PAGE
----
As liturgical forms, content, and styles of celebration are changed, we must ask probing questions of any liturgical material. What theology is being prayed? What experience of (what) God is being promoted? What in the story of Christ is being proclaimed? What understanding of the church is being generated? What attitude toward the creation is being cultivated? What relationship to the world is being strategized? What kind of worship is being made possible? What kind of hospitality is being extended? How are new Christians being made? What values are being instilled? What doctrines are being expressed? Cultural anthropologists have learned through case studies that a change of ritual forms can bring about a change of doctrine. Such data need to be taken seriously lest the community of faith gain the whole world and lost its soul. (Frank C. Senn, New Creation: A Liturgical Worldview, p. xi)
The very question “Does prayer work?” puts us in the wrong frame of mind from the outset. “Work”: as if it were magic, or a machine – something that functions automatically. Prayer is either a sheer illusion or a personal contact between embryonic, incomplete persons (ourselves) and the utterly concrete Person. Prayer in the sense of petition, asking for things, is a small part of it; confession and penitence are its threshold, adoration its sanctuary, the presence and vision and enjoyment of God its bread and wine. In it God shows Himself to us. That He answers prayers is a corollary – not necessarily the most important one – from that revelation. What He does is learned from what He is. (C. S. Lewis, “The Efficacy of Prayer,” in The World’s Last Night and Other Essays)
We cannot choose not to wonder at the characteristics of our era. If there are those who do not do so, let us by all means not awaken them. But when philosophical wonder, unbidden, uninvited, sets before us the culture of our time, we can no more suppress it than blaspheme against the Holy Spirit. There is plenty to show that those who do not make an effort to read their times in a disciplined way read them all the same, but with narrow and parochial prejudice. . . . The disciplines we need are those that good modernity-critics display: to see the marks of our time as the products of our past; to notice the danger civilisation poses to itself, not only the danger of barbarian reaction; to attend especially not to those features which strike our contemporaries as controversial, but to those which would have astonished an onlooker from the past but which seem to us too obvious to question. (Oliver O’Donovan, The Desire of the Nations: Rediscovering the Roots of Political Theology, p. 273)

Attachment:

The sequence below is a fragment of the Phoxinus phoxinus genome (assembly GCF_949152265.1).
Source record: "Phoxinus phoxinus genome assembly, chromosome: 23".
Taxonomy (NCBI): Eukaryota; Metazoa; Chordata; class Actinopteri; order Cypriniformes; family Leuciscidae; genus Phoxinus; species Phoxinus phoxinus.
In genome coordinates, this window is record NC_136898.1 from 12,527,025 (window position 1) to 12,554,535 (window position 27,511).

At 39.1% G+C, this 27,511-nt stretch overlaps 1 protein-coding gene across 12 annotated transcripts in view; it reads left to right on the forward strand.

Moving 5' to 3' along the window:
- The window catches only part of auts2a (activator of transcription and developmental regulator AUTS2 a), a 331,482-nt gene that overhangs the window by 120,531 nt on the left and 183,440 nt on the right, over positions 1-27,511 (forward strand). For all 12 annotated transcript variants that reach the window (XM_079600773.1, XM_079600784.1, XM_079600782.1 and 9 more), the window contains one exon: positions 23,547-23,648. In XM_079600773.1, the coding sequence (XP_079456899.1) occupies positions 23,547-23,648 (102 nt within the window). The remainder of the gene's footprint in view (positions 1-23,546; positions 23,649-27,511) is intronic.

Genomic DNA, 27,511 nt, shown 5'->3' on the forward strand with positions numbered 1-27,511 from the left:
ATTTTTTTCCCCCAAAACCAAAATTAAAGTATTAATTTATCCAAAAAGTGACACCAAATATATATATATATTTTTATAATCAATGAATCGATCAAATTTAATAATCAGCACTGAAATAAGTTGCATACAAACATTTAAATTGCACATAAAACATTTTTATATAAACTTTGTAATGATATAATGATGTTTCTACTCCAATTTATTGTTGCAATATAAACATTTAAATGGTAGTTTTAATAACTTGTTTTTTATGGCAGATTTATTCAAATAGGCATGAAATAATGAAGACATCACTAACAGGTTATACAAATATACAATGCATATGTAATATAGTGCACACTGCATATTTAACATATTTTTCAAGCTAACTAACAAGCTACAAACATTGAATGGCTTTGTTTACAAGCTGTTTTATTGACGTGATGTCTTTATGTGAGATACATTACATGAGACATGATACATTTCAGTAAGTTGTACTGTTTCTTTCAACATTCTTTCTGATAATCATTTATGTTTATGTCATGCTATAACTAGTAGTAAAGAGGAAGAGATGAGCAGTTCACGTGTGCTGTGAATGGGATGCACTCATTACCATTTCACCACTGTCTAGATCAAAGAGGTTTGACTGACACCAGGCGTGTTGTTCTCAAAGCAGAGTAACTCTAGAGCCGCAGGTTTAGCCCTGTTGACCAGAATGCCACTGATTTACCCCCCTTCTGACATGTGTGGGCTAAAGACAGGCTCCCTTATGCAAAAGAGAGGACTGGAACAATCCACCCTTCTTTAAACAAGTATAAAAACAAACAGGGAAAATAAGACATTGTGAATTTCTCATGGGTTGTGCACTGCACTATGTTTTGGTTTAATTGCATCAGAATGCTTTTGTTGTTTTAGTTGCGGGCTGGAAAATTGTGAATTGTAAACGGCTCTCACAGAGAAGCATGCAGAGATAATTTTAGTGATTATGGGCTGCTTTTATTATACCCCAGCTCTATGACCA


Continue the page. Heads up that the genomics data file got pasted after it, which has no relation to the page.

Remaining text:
I will speak to you as a friend, foolish Perses. Inferiority can be got in droves, easily: the road is smooth, and she lives very near. But in front of Superiority the immortal gods set sweat; it is a long and steep path to her, and rough at first. But when one reaches the top, then it is easy, for all the difficulty. (Hesiod, Works and Days, trans. M. L. West)
One of the largest obstacles to true Sabbath-keeping is leisure. It is what cultural historian Witold Rybczynski calls “waiting for the weekend,” where we see work as only an extended interlude between our real lives. Leisure is what Sabbath becomes when we no longer know how to sanctify time. Leisure is Sabbath bereft of the sacred. It is a vacation – literally, a vacating, an evacuation. As Rybczynski sees it, leisure has become despotic in our age, enslaving us and exhausting us, demanding from us more than it gives.
We all know how unsatisfying mere leisure can be. We’ve all known what it’s like to return to the classroom or the workplace after a time spent in revelry or retreat, in high jinks or hibernation: typically, we go back weary and depressed, like jailbirds caught. The time away from work wasn’t time sanctified so much as time stolen, time when we escaped for a short-lived escapade.
The difference between this and Sabbath couldn’t be sharper. Sanctifying some time adds richness to all time, just as an hour with the one you love brings light and levity to the hours that follow. To spend time with the object of your desire is to emerge, not sullen and peevish, but elated and refreshed. You come away filled, not depleted. (Mark Buchanan, The Rest of God: Restoring Your Soul by Restoring Sabbath, pp. 35–36)
The more man lives in his artificial man-made reality amongst man’s structures and machinery, the more strongly he receives the impression that he is the creator of his own existence. . . . This does not mean that technics or productivity inevitably estrange man from God. Even the most creative mind, and even the man who has to live entirely among machinery and within a man-made surrounding, can remain God-conscious and can do whatever he does for the glory of God. Human creativity and the man-made reality is not the reason or cause, but it is the great temptation to Godlessness. The more creative man is, the more he is tempted to confound himself with the Creator. The danger is the titanism of the creative man who, inebriated by his feeling of creativity and in a kind of mystic ecstasy, thinks himself to be God. It is that old phenomenon of [hubris], of man’s forgetting his limits, which brings him to ruin. (Emil Brunner, Christianity and Civilisation: Foundations, pp. 151–52)
Remarkably, this is from a lecture delivered in 1947!